I am using ArcGIS 10.1 and I am working with the Focal Statistics tool in order to get a smoother surface (I set "neighborhood rectangle 3x3 cell units" and as statistics type "mean"). The obtained result it looks like not so fine since the focal st. values seem increased respect to the input raster (see figures), but I don't understand the reason. The doubt arose making some comparison with other results in which the focal st. raster values are smaller than the input raster.
Could someone help me?
from Pro but the same for Map
The last optional parameter can have an effect on the results.
Thank you Lance Cole and Dan Patterson for your response. As suggested I tried to compare the focal st. results ignoring the NODATA, but in both cases the values were bigger than the input raster (see fig. "FocalSt_IgnorNoData" stands for the Ignore NoData flagged option, contrary to "FocalSt_NoData").
For what concerns the holes/voids, I used the Fill tool. The output raster had bigger values (see fig.), I presumed because of the filling operation, but using the new output for the focal st. I noticed the same problem (see fig.).
I am just wondering now if the problem is since the raster file "ALS_Erwitte_geotif_05m.tif" was generated in CouldCompare using nearly 8 get-together tiles. Each tile was represented by a .csv containing the coordinates points of the entire area.
What do you think?
What is the nodata value in the input rasters set to in all cases?
And can you confirm that you have nodata areas in the rasters especially the ...05.tif file. That one may be the culprit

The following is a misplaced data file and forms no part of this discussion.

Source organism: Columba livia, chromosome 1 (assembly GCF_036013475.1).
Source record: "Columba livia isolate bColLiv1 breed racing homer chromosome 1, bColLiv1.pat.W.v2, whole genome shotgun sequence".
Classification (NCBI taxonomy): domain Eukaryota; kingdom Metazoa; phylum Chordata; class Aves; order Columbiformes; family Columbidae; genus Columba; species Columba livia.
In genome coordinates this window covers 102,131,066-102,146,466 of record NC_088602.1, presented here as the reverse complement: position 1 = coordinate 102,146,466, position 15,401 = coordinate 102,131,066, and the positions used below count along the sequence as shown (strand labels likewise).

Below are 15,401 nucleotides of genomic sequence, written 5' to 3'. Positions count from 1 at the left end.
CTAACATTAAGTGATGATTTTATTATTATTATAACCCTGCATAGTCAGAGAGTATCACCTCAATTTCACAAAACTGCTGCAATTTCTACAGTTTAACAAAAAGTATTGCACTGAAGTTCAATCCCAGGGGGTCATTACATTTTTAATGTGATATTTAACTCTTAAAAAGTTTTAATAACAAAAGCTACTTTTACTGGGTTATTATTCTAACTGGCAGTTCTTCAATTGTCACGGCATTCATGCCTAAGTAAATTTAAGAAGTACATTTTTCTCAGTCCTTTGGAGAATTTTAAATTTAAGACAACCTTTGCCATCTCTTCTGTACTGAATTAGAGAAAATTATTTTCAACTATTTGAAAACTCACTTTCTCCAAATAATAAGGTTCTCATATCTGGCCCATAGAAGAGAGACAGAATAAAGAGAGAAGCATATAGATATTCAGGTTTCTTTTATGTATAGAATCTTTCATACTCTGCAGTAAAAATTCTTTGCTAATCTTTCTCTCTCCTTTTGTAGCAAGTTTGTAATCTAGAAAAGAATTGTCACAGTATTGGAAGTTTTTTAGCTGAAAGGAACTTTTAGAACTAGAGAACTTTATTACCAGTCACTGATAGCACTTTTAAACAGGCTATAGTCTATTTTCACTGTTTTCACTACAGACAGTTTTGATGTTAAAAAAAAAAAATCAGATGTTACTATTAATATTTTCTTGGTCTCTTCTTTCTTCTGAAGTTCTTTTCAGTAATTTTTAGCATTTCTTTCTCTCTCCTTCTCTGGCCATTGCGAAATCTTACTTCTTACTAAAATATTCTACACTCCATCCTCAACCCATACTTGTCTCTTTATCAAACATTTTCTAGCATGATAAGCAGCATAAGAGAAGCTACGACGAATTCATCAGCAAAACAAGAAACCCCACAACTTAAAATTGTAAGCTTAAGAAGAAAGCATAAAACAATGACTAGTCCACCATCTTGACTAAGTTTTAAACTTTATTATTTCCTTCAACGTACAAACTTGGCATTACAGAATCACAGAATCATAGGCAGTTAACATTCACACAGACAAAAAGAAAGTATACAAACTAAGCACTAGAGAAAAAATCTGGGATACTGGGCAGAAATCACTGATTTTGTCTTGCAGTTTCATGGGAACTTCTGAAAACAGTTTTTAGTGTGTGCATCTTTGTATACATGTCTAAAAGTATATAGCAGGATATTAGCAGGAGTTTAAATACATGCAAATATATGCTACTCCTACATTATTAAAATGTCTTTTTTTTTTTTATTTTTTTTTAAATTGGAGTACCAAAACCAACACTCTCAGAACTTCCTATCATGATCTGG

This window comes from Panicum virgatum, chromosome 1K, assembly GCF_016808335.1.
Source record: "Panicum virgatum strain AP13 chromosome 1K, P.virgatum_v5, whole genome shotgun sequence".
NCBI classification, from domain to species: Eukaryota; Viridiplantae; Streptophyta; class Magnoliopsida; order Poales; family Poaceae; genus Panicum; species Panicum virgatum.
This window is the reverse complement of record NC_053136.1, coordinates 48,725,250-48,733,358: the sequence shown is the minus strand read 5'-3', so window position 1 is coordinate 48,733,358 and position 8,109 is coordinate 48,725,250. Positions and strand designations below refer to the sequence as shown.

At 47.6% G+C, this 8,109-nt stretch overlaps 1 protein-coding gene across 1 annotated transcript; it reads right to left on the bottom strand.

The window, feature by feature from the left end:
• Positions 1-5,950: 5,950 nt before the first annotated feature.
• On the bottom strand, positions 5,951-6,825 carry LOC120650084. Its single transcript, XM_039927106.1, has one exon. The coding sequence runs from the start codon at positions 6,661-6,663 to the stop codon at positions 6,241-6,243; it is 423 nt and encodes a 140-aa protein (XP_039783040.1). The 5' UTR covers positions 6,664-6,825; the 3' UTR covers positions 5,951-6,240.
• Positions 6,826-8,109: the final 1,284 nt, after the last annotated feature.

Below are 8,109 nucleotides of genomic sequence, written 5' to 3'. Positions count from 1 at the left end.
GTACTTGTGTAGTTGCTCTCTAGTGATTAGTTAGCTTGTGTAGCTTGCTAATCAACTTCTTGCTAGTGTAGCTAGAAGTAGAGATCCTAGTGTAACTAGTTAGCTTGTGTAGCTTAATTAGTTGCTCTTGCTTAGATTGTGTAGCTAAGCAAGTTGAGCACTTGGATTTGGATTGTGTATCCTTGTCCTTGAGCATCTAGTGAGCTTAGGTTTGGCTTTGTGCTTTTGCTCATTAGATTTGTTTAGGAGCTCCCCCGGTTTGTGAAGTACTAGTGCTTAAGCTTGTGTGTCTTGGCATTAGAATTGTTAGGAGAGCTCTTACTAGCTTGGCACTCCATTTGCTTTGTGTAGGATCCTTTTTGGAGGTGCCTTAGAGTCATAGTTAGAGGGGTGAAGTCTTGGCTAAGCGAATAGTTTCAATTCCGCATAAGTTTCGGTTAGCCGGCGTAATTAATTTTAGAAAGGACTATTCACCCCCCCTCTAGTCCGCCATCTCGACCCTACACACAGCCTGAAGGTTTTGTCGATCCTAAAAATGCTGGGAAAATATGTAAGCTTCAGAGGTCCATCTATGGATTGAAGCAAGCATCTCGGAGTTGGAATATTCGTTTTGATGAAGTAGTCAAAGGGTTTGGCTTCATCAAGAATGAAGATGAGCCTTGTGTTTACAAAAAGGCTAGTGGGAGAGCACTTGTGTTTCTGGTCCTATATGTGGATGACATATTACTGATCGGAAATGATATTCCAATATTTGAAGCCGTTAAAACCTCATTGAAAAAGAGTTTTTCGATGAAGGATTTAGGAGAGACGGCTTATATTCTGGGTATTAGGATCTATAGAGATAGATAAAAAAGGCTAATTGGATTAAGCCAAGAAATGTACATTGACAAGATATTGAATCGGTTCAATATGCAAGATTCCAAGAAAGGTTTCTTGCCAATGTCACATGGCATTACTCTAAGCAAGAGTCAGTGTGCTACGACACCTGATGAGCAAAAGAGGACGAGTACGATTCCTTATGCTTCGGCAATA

Concerning the "nodata value in the input rasters set", I meant the "ignore_nodata" set (optional) in the focal st. window tool.
Regarding the "...05.tif" file, it showed no nodata, as you can see in the fig.
Therefore, according to what you wrote the nodata lack in the input file ("...05.tif") may be the problem, at this point. In order to get a smoother surface, how could I solve this issue?
I wanted a smoother surface to use it as input for the least cost path analysis, in order to avoid that the process could take into account small and medium surface variations/modern structures (such as a street or a roundabout) during the path estimation.
Roberto, the nodata value may not have been set, it doesn't mean that there are areas that shouldn't be treated as nodata.
If this is a dem, it would be unlikely that you would have '0' unless your area is at sea level. If it is some other file type (ie landuse), then It would be useful to know what the areas of low value (near or at 0) represent
Well, the file is a DGM and the csv file (forming the tiles) containing just x, y and z information. Unfortunately, the site from which I downloaded the files didn't say anything about nodata and the only data, about min and max values that I have, are those given by the raster value scale in the layer panel (as in the previous fig.).
That's the problem.
If the lowest elevations ie 0's don't make sense for your area (ie sea level) there is a good chance that 0 is the nodata value.
It would be worthwhile looking at the histogram of the symbology to see it that is indeed the case
I am afraid that, as you said, the 0 represents the nodata. Also in the histogram is reported the lowest value as 0 (see fig.). So the data has been stored like this, although not being at the sea level (it is an area of northern Germany).